Frank & Jesse (1994)

R   |    |  Biography, Western


Frank & Jesse (1994) Poster

At the end of the Civil War, Frank and Jesse James and other former guerillas who rode with Quantrill and Bill Anderson take the oath of allegiance to the Union. Feeling oppressed by ... See full summary »


5.8/10
1,348

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User Reviews


24 January 2013 | rnau-1
3
| Unpardonable
First of all, let me agree with the reviewer from Kansas City that if you want a historically accurate film about the James brother see "The Assassination of Jessie James by the Coward Bob Ford" based on the book by Rob Hanson. All other Jesse James movies are terribly inaccurate and misleading.

At the end of "Frank & Jesse" is the disclaimer: "This motion picture is based upon actual events. However, some of the characters and incidents portrayed and many of the names used herein are fictitious; any similarity of such character, incident, or name, to the name, characters or history of any person, whether living or dead, is entirely coincidental and unintentional."

Many of the events never happened. For example, Pinkerton and Jesse were never known to be in the same place at the same time The hilarious bathhouse romp and the shooting at the ferry involving the wives, Anne and Zee, resp. give a whole new meaning to "Mollification".

Then there's the legend of the widow's mortgage. It's also attributed to Jesse's contemporary, Billy the Kid, as well as to Dick Turpin much earlier. The usual story has the outlaws repaying the widow's hospitality with cash for the mortgage and then waylaying the collector to retrieve the payment. The version in the movie is botched. A receipt is not obtained and the outlaws back off.

Some of the incidents are time shifted to earlier dates to create more sympathy for the outlaws. Their step-father was harassed, but not killed, to try to find out where Frank and the border ruffians were hiding. The revenge fire bombing, which killed their young half-brother and severely wounded their mother, occurred nine years after the war and well after the gang had robbed several banks and trains and killed many innocent people. Clemency was never granted because of these deeds and their participation in atrocities under Quantrill and "Bloody" Bill Anderson.

Most of the names used in the movie belong to actual people – but are often used incorrectly. As pointed out in earlier reviews Archie Clements died during the war. And the roles of the Fords are twisted. Was that deliberate to warn us that the details of the assassination were also being twisted to make Jesse appear to be more noble than he was?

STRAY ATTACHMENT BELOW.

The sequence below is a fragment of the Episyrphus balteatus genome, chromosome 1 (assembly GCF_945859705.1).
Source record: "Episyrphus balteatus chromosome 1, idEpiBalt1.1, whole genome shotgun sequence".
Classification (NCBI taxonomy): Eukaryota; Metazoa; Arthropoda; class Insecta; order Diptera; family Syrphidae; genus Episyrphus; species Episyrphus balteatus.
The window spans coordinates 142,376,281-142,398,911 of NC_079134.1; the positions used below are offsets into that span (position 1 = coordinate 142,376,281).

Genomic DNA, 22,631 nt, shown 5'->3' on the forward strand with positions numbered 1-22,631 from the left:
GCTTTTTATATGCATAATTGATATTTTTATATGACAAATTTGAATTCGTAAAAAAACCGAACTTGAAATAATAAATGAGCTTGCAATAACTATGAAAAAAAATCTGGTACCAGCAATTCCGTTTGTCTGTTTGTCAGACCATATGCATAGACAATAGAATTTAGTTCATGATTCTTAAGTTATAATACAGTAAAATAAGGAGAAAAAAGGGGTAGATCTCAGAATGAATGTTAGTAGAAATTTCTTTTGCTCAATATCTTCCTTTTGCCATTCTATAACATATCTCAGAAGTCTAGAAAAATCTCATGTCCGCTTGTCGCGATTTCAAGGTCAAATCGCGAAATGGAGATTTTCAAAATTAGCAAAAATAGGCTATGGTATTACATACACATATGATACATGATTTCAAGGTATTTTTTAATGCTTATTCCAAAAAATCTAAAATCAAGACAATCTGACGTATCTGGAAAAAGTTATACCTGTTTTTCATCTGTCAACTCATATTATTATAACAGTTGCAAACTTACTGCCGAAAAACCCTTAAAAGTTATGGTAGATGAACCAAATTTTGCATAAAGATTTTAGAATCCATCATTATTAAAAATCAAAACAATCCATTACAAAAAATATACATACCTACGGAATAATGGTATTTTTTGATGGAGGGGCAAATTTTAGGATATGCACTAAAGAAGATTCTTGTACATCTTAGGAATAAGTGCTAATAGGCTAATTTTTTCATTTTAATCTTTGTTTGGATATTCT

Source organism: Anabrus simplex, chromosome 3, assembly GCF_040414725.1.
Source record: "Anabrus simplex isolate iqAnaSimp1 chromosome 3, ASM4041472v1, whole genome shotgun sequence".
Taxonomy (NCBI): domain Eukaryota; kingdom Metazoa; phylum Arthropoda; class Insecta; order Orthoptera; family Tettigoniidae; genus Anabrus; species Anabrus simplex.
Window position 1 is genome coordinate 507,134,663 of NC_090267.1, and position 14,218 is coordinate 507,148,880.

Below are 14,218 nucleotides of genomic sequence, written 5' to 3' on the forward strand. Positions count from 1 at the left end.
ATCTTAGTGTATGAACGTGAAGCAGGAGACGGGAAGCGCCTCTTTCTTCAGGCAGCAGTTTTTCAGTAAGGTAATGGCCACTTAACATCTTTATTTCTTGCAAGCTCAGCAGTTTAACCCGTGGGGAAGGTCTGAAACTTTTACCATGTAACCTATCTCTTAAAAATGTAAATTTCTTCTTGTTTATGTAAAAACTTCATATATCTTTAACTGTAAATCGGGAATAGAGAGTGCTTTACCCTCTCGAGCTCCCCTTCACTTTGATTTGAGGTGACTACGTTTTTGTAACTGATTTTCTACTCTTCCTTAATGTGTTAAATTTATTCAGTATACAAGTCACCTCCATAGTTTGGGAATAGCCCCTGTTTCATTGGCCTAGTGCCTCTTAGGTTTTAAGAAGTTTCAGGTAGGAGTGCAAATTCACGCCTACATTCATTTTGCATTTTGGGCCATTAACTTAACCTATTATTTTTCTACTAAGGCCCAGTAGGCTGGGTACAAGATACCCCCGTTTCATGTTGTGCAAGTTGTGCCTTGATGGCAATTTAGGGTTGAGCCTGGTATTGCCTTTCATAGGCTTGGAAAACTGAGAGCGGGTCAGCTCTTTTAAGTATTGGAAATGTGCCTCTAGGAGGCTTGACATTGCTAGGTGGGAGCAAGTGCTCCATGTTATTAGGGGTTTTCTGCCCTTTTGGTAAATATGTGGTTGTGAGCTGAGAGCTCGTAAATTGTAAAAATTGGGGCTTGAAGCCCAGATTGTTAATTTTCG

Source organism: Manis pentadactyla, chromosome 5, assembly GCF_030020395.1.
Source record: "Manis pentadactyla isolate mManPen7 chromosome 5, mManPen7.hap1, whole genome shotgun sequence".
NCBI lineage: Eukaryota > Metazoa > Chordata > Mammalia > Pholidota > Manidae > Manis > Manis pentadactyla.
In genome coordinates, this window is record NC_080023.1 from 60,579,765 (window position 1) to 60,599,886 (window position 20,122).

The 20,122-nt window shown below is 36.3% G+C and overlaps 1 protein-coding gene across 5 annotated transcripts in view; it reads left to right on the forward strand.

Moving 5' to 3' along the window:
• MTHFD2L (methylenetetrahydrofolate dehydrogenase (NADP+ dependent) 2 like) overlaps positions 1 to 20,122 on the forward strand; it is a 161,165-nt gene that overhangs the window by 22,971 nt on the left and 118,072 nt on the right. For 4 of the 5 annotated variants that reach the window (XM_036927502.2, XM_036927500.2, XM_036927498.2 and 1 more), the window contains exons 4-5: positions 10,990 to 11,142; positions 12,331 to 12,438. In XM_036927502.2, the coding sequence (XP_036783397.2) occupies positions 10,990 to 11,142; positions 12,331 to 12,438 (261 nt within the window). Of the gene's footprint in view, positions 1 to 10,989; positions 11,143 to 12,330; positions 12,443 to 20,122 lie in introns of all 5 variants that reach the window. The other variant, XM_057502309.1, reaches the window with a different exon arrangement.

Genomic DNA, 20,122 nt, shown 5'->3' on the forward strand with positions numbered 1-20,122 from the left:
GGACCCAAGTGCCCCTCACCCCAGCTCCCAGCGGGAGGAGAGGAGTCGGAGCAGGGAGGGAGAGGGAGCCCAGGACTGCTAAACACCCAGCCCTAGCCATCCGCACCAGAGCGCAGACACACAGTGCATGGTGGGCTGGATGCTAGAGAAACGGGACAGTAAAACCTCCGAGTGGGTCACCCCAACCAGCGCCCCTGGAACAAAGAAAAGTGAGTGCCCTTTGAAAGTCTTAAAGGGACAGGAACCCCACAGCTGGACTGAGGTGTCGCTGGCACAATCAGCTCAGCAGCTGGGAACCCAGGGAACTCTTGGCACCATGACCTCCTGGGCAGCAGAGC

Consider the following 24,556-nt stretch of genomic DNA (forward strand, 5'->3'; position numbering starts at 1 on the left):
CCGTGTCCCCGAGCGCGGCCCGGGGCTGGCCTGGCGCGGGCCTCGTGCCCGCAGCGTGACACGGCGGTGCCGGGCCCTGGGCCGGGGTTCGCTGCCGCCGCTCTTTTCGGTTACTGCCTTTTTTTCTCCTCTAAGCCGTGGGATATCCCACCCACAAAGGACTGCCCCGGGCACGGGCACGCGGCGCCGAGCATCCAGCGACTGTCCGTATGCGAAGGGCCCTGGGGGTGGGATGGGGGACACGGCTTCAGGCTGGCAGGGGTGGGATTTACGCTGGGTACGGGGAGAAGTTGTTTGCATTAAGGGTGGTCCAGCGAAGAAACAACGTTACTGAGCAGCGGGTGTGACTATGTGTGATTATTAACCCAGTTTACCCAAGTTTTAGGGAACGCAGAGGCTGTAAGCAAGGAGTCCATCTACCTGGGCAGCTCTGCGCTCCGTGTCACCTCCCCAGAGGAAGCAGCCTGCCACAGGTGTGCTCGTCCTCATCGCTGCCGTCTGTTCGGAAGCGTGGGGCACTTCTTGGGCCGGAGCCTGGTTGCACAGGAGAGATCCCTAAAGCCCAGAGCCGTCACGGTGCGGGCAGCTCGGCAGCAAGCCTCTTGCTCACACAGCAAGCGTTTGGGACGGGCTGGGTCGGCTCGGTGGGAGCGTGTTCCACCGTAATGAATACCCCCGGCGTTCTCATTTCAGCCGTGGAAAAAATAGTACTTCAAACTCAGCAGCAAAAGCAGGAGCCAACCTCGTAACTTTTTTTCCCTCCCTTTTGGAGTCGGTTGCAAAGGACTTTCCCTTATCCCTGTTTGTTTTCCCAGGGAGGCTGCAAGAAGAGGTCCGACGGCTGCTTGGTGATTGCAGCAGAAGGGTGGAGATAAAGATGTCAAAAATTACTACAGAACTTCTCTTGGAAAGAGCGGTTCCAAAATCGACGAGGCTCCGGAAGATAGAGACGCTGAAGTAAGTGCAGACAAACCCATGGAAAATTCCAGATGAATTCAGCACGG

But on to the event with which I'm most familiar, viz. the attempted robbery of the Northfield bank. Please see the Wikipedia account which is as accurate as any. There were eight in the gang – Frank and Jesse; Cole, Bob and Jim Younger; as well as Charlie Pitts, Clel Miller and Bill Chadwell. The movie has six - Frank, Jesse, Cole and Bob, and also John Younger and Archie Clements, both of whom had been dead for some time. In fact, they were armed with four to six revolvers each which they wore under their dusters, but no rifles.

There was no conspiracy. At least three movies have a conspiracy. Had there been one the defenders would have been better prepared. However, almost as soon as the raid began the locals were alerted and picked up two civil war single-shot rifles and several "fowling pieces" loaded with bird shot. Despite the fact that they are great movie clichés, nobody and no horses crashed through windows and nobody was up on the roof so they could get shot off the roof falling forward into the street. The defenders did out shoot the professionals; Miller and Chadwell received fatal wounds from the rifles. Two locals were killed – one of the bank clerks and a recent Swedish immigrant, deaths attributed to a James and Cole, resp. Both victims were unarmed.

Beside clichés we have stereotyping in the movie. Minnesota = cold; right. Snow on the ground in early September? That's two months early. And fresh ice in the ice house three months early. O'Malley Saloon and the Oslo Theatre? No way; the town was owned by Yankees from New England. Although Scandinavians and a few Irish had started to arrive they hadn't yet worked their way onto Division Street.

Posses were formed after the raid, but the James brothers were able to steal a succession of fresh mounts and rode through Dakota Territory and disappeared for three years, mainly in Nashville. Cole stayed behind to care for his brothers who were more seriously wounded. In a shoot out at Hanska Slough, seven members of a posse flushed the gang out of hiding and out shot them. Pitts was killed. The Younger brothers were captured, confessed and were imprisoned.

The movie does scratch the surface to the question "Why was Jesse the way he was?". A greater question is "Why do we try to make heroes out of murderers?" The problem with movies like "Frank & Jesse" is that they perpetuate the myth that they were some kind of Robin Hoods. If you're looking for heroes consider Joseph Lee Heywood, the acting cashier who gave his life protecting the city, and Northfield citizens A. R. Manning and Henry Wheeler and the seven members of the Madelia posse who put the end to the gang of notorious cutthroats.

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Box Office

Gross USA:

$50,004

Cumulative Worldwide Gross:

$50,004

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